The International Principles provide immediate guidance to governments and make recommendations to ensure communications surveillance practices are lawful, necessary, proportionate, and subject to adequate safeguards against abuse. The principles, endorsed by over 250 nongovernmental groups, emerged from a year-long consultative process among experts in communications surveillance law, policy, and technology.
Governments should commit to reviewing their national surveillance practices and ensure that they are consistent with these principles, as well as recommendations made by the special rapporteur on the right to freedom of expression, Human Rights Watch said.
In her opening statement at the current session of the Human Rights Council on September 9, UN High Commissioner for Human Rights Navi Pillay expressed concern over the broad scope of surveillance programs, including in the US and UK. The high commissioner urged all countries to ensure that they have adequate safeguards to protect the right to privacy and other human rights, even “while national security concerns may justify the exceptional and narrowly tailored use of surveillance.”…”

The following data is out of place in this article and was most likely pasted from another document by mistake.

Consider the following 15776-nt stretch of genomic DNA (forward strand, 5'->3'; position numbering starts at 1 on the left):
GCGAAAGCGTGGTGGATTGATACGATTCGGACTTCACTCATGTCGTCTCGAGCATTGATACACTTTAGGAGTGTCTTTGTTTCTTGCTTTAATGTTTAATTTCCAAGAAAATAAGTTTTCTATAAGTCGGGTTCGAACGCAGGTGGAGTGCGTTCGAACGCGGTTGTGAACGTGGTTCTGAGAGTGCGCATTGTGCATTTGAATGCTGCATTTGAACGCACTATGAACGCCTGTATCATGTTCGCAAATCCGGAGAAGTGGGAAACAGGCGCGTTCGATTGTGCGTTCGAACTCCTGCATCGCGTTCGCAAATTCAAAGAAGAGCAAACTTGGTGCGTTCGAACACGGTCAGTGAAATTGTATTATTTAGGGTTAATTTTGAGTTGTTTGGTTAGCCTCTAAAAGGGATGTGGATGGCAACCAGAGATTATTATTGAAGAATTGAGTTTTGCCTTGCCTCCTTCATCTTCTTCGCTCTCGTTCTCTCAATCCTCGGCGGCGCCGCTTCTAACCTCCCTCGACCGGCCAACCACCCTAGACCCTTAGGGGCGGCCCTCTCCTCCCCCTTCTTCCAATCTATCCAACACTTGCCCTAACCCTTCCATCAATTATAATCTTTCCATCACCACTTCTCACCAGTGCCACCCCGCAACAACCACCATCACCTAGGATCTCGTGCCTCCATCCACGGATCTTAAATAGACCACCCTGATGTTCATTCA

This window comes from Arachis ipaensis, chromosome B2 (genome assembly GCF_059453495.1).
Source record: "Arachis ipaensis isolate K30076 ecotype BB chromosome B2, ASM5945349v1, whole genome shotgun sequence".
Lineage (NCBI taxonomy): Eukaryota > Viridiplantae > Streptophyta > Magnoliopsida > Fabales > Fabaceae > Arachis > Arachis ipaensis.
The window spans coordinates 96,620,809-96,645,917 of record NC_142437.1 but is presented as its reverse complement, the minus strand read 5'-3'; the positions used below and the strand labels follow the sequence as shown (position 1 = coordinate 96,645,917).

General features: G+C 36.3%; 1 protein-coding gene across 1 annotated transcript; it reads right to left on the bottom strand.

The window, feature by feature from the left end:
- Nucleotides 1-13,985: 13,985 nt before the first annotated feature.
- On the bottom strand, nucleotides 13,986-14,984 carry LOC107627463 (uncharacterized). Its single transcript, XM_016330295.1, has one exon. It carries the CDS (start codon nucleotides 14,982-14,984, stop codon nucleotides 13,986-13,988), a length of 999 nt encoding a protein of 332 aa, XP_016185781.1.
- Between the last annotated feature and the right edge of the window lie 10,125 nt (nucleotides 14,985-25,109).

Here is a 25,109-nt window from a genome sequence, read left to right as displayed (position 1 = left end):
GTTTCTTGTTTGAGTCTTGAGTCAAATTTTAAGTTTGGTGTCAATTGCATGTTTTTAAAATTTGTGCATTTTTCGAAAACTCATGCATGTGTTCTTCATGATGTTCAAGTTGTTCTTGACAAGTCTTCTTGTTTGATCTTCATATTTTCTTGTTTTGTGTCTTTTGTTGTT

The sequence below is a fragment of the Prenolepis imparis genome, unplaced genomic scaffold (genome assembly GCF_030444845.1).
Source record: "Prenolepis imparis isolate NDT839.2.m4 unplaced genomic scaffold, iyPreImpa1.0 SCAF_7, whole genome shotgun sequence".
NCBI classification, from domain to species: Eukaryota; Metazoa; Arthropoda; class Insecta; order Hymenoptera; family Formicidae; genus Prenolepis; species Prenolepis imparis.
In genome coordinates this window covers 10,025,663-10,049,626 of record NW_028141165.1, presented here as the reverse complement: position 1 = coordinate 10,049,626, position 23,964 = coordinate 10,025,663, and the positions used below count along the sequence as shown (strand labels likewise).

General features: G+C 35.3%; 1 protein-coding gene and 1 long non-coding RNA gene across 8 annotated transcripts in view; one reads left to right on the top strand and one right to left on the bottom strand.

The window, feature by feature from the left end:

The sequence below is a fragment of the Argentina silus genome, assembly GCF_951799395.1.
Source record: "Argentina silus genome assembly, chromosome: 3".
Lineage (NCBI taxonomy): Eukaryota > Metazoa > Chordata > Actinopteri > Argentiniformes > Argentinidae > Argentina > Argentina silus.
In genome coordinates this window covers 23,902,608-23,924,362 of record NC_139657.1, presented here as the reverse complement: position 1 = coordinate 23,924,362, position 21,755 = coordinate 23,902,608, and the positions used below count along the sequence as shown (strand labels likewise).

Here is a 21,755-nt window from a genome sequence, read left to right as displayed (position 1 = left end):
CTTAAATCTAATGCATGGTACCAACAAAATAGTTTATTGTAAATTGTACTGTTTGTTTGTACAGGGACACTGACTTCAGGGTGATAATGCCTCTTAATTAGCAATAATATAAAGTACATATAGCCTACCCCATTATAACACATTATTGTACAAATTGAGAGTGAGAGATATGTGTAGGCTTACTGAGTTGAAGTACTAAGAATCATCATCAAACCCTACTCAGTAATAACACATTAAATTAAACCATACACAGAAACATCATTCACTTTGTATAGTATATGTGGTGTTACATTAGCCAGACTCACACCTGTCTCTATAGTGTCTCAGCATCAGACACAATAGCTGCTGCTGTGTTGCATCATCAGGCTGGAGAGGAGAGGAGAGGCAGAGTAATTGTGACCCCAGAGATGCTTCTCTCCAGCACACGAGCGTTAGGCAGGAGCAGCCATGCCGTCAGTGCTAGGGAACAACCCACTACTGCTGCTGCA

Swedish police confirm illegal Roma database
Euractiv: “Swedish police have confirmed that they have kept an illegal registry of more than 4,000 Roma people living in Sweden.
The newspaper Dagens Nyheter, which broke the news, says Swedish police hold 4,029 names of Roma people living across the country.
According to the newspaper, the database is a family tree with information about social security numbers and addresses and arrows which show the family bonds between those registered.
“It makes me feel uncomfortable and frightened. Does it have to be the way it was in Germany when the aim was to exterminate Romas and Jews?” Erland Kaldaras, spokesperson for the Roma Youth Association, was quoted as saying by the SVT television station.